And sets [math]t^E = 1\,[/math].

With exclusive intermediation services, the only equilibria are dominant-firm equilibria where [math]t^I=1\,[/math] and registration is subsidized to make zero profits:

[math]\underbrace{p_1^I+p_2^I}_{\mbox{aggregate price}} = \underbrace{c -\lambda}_{\mbox{aggregate surplus}}\,[/math]

Note that both sides are negative as [math]\lambda \gt c\,[/math], so the intermediary pays the customers.


A user has two incentives to add a second provider:

  1. It increases the probability of a match by [math](1-\lambda)\lambda\,[/math]
  2. For double matches the user can pay the lowest transaction fee - he can save on transaction fees with probability [math]\lambda^2 Denoting \lt math\gt n_i^k\,[/math] as the number of i users registered only with k, and [math]n_i^M\,[/math] as the number registered with both there are two efficiency possibilities:

If [math]\lambda(1-\lambda) \lt c\,[/math] then [math]n_i^I = 1\,[/math]

If [math]\lambda(1-\lambda) \gt c\,[/math] then [math]n_i^M = 1\,[/math]

Best Response Analysis

Let [math]r_i^k \equiv p_i^k + \lambda u_i t^k\,[/math] denote the maximum revenue that can be extracted by k from i users.

If all users register with I, then an i user will only multihome if [math]p_i^E \lt 0\,[/math] (as otherwise he would face a loss), and get a subsidy. If only one type of users register with E then he will face a loss (because of the subsidy pricing) as he won't be able to recoup on the transaction fees.

There is some price pair [math](P^I, P^E)\,[/math] such that with [math]n_j^I=1\,[/math] and [math]n_i^M=1\,[/math] that is an equilibrium if:

[math]r_j^E \ge r_j^I\,[/math]
[math]r_j^E \ge \lambda(1-\lambda)u_j + \lambda^2 u_j \max \{t^I,t^E \}\,[/math]

So if E were to try to conquer j users (dividing i users is almost costless) then the most surplus E could get from j users is:

[math]r_j^E \lt \max \{r_j^I; \lambda(1-\lambda)u_j + \lambda^2 u_j \max \{t^I,t^E \} \}\,[/math]

If this (and [math]p_i^E \lt 0\,[/math]) holds then all users will register with E, whether or not they still register with I depends on E's pricing strategy:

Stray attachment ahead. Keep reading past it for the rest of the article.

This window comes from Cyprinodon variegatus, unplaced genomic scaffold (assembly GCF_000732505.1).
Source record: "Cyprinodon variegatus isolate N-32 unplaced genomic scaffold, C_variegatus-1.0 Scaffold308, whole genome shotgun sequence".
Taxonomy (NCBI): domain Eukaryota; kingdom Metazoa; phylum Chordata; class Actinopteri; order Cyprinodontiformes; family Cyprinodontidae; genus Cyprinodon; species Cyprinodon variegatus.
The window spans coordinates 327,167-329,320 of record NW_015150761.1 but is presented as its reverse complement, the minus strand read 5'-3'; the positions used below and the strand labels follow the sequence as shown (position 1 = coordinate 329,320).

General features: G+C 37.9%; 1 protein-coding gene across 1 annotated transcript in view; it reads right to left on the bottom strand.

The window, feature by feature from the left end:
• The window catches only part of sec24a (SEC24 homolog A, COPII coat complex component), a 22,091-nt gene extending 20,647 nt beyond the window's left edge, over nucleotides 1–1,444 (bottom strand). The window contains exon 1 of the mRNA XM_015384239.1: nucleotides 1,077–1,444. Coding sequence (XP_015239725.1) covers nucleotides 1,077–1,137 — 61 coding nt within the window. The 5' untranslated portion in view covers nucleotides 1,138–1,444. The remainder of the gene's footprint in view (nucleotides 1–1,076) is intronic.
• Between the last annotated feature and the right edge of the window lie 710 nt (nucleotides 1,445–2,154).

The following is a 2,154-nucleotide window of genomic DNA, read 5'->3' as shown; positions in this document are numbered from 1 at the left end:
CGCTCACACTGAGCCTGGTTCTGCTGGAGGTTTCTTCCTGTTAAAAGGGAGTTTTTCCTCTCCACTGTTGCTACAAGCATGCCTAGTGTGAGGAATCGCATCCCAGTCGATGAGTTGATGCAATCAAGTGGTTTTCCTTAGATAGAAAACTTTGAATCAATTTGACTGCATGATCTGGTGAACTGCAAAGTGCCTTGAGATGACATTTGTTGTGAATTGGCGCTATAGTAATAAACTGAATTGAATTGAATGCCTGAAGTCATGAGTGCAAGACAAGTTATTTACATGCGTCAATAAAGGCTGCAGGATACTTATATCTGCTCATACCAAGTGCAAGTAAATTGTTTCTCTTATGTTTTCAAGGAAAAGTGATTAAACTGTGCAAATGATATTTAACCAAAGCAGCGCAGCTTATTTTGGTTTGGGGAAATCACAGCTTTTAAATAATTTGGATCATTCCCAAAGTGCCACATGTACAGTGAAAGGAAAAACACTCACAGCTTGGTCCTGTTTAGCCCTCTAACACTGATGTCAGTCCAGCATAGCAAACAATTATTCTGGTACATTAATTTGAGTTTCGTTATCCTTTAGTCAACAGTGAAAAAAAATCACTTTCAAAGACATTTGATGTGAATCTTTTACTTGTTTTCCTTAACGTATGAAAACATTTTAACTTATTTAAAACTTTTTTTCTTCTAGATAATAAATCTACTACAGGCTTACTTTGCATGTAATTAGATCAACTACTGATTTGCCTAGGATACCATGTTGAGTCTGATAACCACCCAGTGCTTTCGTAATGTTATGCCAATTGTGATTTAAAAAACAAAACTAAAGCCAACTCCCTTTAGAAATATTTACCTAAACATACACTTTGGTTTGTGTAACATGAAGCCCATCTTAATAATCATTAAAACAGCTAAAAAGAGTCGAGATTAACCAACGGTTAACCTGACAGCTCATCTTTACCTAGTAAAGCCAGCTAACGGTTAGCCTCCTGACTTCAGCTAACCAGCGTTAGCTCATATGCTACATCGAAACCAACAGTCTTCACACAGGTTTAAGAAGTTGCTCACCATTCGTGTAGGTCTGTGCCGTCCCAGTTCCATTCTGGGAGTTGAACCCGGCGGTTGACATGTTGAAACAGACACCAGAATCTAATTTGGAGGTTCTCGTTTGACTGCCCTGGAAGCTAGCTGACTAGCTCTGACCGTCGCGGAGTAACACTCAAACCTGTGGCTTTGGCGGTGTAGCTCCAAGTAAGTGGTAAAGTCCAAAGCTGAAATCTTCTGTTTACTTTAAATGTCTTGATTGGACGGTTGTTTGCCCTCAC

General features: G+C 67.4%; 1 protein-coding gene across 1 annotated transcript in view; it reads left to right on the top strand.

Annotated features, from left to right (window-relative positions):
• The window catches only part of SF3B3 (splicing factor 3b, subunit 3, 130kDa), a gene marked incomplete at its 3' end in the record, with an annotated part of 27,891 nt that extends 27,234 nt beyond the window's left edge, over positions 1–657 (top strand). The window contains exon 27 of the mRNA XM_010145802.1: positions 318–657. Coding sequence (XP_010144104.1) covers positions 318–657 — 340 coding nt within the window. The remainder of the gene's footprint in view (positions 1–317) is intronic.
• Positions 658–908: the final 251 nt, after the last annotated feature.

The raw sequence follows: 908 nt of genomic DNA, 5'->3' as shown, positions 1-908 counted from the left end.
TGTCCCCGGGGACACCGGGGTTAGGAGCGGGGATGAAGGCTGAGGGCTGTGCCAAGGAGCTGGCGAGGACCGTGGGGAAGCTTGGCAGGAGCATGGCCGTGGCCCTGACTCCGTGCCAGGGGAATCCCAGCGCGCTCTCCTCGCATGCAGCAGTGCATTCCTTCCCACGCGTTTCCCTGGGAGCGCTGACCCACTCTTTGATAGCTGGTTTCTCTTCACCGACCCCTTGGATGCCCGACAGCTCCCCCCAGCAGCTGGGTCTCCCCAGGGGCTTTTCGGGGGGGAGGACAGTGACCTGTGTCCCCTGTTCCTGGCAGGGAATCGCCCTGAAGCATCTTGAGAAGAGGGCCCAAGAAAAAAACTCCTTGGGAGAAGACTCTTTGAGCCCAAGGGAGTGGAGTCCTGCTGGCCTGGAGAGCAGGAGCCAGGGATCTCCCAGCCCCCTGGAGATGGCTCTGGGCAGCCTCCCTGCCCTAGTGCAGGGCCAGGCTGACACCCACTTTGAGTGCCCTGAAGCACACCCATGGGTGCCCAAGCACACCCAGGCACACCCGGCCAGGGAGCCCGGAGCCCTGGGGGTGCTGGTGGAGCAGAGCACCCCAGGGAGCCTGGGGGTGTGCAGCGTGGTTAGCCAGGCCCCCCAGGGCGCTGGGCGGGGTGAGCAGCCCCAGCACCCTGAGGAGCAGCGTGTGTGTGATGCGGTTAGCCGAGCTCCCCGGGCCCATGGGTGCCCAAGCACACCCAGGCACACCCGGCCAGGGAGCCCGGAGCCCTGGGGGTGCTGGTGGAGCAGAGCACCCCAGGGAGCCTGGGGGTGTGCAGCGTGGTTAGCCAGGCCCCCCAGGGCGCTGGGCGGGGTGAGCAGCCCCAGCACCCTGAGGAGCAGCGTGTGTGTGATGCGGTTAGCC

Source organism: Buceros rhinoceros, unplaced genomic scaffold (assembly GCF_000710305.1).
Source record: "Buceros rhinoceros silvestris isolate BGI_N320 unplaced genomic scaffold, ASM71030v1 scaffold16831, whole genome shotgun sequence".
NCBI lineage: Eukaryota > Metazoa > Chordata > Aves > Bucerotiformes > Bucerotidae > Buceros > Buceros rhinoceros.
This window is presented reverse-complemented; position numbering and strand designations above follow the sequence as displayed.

1. Become a second source: [math]t^E \ge t^I\,[/math], so only users that can't match with I will perform transactions with E
  2. Become a first source: [math]t^E \lt t^I\,[/math], so only users that can't match with E will perform transactions with I
  3. Become a sole source: At least one population must not register with I.

The profit when there is multihoming has an upper bound of [math]\underbrace{\lambda(1-\lambda) -c}_{\mbox{Multihoming Agg. Surplus}}\,[/math].

Multihoming is a market allocation if no user of type h prefers registering with I only:

[math]r_h^I \le \lambda(1-\lambda)u_h + \lambda^2 u_h \max \{t^I,t^E\} \quad \forall h\,[/math]

The the minimal surplus for using I as a second source is:

[math]z^I \equiv \min_h \{\frac{ \lambda(1-\lambda)u_h + \lambda^2 u_h t^I - r_h^I}{\lambda^2 u_h} \}\,[/math]

Then users engage in multihoming iff:

[math]\max \{t^I,t^E\} \ge t^I - z^I\,[/math]

If E is a first source then [math]t^E \le t^I\,[/math] and so it must be that [math]z^I \lt 0\,[/math]. If E is a sole source then [math]t^E \le t^I - z^I\,[/math].

Therefore (under pessimistic beliefs) E's best response to prices [math]P^I\,[/math] (if E sells) is either:

  1. If [math]z^I \ge 0 E\,[/math] becomes a first-source with [math]t^E = t^I\,[/math] or uses a second source strategy
  2. If [math]z^I \lt 0 E\,[/math] becomes a sole source with [math]t^E \le t^I - z^I\,[/math] or uses a second source strategy

The profit as a sole source or first source is:

\pi^F = \lambda(1-\lambda)u_2 + \lambda(u_1 + \lambda u_2)t^E - c\,</math>

The profit as a second source is:

[math]\pi^SS = \lambda(1-\lambda) -c\,[/math]

[math]\pi^F \gt \pi^SS\,[/math] iff [math]t^E \gt \frac{\lambda(1-\lambda)u_2}{\lambda(u_1 + \lambda u_2)}\,[/math].

Thus the best response is determined by which of the following is highest:

  1. [math]t^I\,[/math]
  2. [math]t^I-z^I\,[/math]
  3. [math]\frac{\lambda(1-\lambda)u_2}{\lambda(u_1 + \lambda u_2)}\,[/math]

In the first two cases set [math]t^E\,[/math] equal to this level. In the last case [math]t^E\,[/math] is maximal.

Pure Strategies

According to the paper, the market allocation of a pure equilibrium is efficient (everyone from the same population makes the same decision). The paper characterizes the profits in this (multihoming) equilibrium.

Mixed Strategies

For the details on this see pp318-320 of the paper.